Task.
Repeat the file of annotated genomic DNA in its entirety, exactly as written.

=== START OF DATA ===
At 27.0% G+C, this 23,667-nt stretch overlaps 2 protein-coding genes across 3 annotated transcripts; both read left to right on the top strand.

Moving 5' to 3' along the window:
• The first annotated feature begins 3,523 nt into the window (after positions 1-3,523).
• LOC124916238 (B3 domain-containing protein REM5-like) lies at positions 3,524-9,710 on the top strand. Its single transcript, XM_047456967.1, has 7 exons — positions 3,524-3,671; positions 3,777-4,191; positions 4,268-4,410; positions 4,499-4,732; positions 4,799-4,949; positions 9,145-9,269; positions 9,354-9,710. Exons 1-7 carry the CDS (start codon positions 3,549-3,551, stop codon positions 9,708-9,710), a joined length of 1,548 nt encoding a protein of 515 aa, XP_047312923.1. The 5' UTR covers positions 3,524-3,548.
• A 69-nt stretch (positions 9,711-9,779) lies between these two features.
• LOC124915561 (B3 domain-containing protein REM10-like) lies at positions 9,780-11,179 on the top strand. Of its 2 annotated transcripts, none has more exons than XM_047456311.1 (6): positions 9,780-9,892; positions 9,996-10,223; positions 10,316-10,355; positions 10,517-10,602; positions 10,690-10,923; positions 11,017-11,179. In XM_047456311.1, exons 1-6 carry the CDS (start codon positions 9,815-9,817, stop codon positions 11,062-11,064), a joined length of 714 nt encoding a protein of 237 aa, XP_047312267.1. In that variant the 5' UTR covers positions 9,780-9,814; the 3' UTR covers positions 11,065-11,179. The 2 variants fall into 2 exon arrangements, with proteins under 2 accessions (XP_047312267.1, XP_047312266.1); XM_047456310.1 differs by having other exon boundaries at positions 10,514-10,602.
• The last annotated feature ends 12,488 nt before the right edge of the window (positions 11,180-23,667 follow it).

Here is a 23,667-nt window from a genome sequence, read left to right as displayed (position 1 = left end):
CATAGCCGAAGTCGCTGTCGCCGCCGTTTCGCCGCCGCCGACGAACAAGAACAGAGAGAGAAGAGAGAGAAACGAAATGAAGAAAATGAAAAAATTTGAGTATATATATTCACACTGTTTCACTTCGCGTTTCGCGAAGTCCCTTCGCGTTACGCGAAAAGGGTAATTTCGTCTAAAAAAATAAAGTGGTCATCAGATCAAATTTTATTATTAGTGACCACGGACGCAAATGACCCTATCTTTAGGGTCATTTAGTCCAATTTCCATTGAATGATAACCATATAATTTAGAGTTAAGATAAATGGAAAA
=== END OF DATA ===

At 27.0% G+C, this 23,667-nt stretch overlaps 2 protein-coding genes across 3 annotated transcripts; both read left to right on the top strand.

Moving 5' to 3' along the window:
• The first annotated feature begins 3,523 nt into the window (after positions 1-3,523).
• LOC124916238 (B3 domain-containing protein REM5-like) lies at positions 3,524-9,710 on the top strand. Its single transcript, XM_047456967.1, has 7 exons — positions 3,524-3,671; positions 3,777-4,191; positions 4,268-4,410; positions 4,499-4,732; positions 4,799-4,949; positions 9,145-9,269; positions 9,354-9,710. Exons 1-7 carry the CDS (start codon positions 3,549-3,551, stop codon positions 9,708-9,710), a joined length of 1,548 nt encoding a protein of 515 aa, XP_047312923.1. The 5' UTR covers positions 3,524-3,548.
• A 69-nt stretch (positions 9,711-9,779) lies between these two features.
• LOC124915561 (B3 domain-containing protein REM10-like) lies at positions 9,780-11,179 on the top strand. Of its 2 annotated transcripts, none has more exons than XM_047456311.1 (6): positions 9,780-9,892; positions 9,996-10,223; positions 10,316-10,355; positions 10,517-10,602; positions 10,690-10,923; positions 11,017-11,179. In XM_047456311.1, exons 1-6 carry the CDS (start codon positions 9,815-9,817, stop codon positions 11,062-11,064), a joined length of 714 nt encoding a protein of 237 aa, XP_047312267.1. In that variant the 5' UTR covers positions 9,780-9,814; the 3' UTR covers positions 11,065-11,179. The 2 variants fall into 2 exon arrangements, with proteins under 2 accessions (XP_047312267.1, XP_047312266.1); XM_047456310.1 differs by having other exon boundaries at positions 10,514-10,602.
• The last annotated feature ends 12,488 nt before the right edge of the window (positions 11,180-23,667 follow it).

Here is a 23,667-nt window from a genome sequence, read left to right as displayed (position 1 = left end):
CATAGCCGAAGTCGCTGTCGCCGCCGTTTCGCCGCCGCCGACGAACAAGAACAGAGAGAGAAGAGAGAGAAACGAAATGAAGAAAATGAAAAAATTTGAGTATATATATTCACACTGTTTCACTTCGCGTTTCGCGAAGTCCCTTCGCGTTACGCGAAAAGGGTAATTTCGTCTAAAAAAATAAAGTGGTCATCAGATCAAATTTTATTATTAGTGACCACGGACGCAAATGACCCTATCTTTAGGGTCATTTAGTCCAATTTCCATTGAATGATAACCATATAATTTAGAGTTAAGATAAATGGAAAA